With the first test ending up at the same BESS score regardless of the starting condition, and the lower hardness steel ending up at a higher BESS for the same test conditions, it feels as if what is happening is that the steel is becoming deformed until the pressure applied can be supported by that deformed, widened pad of steel.

I'm very interested in this test, but this is what stands out to me from those results.
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Excellent thoughts subwoofer. You're not alone in your advocacy. We're all entering an area where no man has set foot before. We're all devil's advocates at this point. I can assure you, we have no agenda here and few theories. At this point, the only thing that we can tell you for certain is that we simply don't know. We hope that your speculation is correct, that we are testing edge hardness and/or durability because that is where the rubber meets the road in most applications. In fact, if your speculation is not correct then we are likely wasting our time here.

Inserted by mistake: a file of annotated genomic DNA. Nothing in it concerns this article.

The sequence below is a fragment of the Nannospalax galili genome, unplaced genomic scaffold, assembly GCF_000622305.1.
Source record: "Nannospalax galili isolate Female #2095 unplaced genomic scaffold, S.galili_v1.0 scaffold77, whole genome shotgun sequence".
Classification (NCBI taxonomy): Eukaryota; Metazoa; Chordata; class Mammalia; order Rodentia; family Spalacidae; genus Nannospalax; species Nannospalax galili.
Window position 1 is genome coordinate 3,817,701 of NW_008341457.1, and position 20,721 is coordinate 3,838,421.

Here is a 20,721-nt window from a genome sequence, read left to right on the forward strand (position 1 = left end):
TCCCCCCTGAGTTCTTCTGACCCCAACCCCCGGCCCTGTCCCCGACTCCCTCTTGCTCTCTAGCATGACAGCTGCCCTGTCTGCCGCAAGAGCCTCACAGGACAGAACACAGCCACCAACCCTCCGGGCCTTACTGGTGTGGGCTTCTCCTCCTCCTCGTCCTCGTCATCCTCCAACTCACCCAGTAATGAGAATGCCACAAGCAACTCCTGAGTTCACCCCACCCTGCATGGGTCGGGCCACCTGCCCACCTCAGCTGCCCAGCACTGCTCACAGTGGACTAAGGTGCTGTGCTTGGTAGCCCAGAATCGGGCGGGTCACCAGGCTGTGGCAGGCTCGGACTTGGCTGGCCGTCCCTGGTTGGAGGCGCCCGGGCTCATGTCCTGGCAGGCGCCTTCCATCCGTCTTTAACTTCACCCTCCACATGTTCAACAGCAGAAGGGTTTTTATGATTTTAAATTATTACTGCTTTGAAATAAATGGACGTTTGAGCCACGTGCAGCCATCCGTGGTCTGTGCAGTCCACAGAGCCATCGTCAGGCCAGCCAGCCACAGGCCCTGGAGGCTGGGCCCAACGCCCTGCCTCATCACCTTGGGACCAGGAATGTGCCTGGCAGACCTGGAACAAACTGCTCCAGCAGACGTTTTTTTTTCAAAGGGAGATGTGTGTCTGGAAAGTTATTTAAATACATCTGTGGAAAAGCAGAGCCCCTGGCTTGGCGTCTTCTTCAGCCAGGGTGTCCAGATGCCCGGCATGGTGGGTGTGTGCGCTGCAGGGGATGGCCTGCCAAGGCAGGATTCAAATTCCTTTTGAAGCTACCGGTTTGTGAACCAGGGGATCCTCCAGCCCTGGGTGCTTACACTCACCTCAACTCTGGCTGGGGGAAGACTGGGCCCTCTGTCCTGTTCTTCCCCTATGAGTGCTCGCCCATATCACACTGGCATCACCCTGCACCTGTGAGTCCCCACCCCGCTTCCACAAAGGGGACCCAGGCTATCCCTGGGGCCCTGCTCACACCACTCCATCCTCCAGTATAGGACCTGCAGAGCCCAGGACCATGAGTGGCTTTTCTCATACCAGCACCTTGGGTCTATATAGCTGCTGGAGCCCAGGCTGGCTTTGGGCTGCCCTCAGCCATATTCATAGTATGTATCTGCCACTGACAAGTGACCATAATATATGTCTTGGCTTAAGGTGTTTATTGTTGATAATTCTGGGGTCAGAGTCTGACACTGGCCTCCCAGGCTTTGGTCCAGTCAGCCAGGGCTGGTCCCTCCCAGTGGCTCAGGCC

We hope that there is a general correlation between hardness and edge durability (as this early test seems to indicate) because that doesn't rock the boat of conventional wisdom. We've rocked the boat before and it's no fun.  Assuming higher hardness steels roll less than softer steels then we get to explore all the other contributing factors like all the edge geometry issues, sharpening technique/methods etc.  Just quantifying the edge rolling characteristics of HRC 60 vs. HRC 62 is going to be interesting though. Then there are various steels that might both have identical hardness characteristics but do they resist rolling to different degrees? More combinations and permutations here than you can shake a stick at.

Our general goals with this device are simply this; to help separate reality from myth and to elevate speculation to a set of evidence based findings. That's the bottom line and thank you very much for your comments and participation here.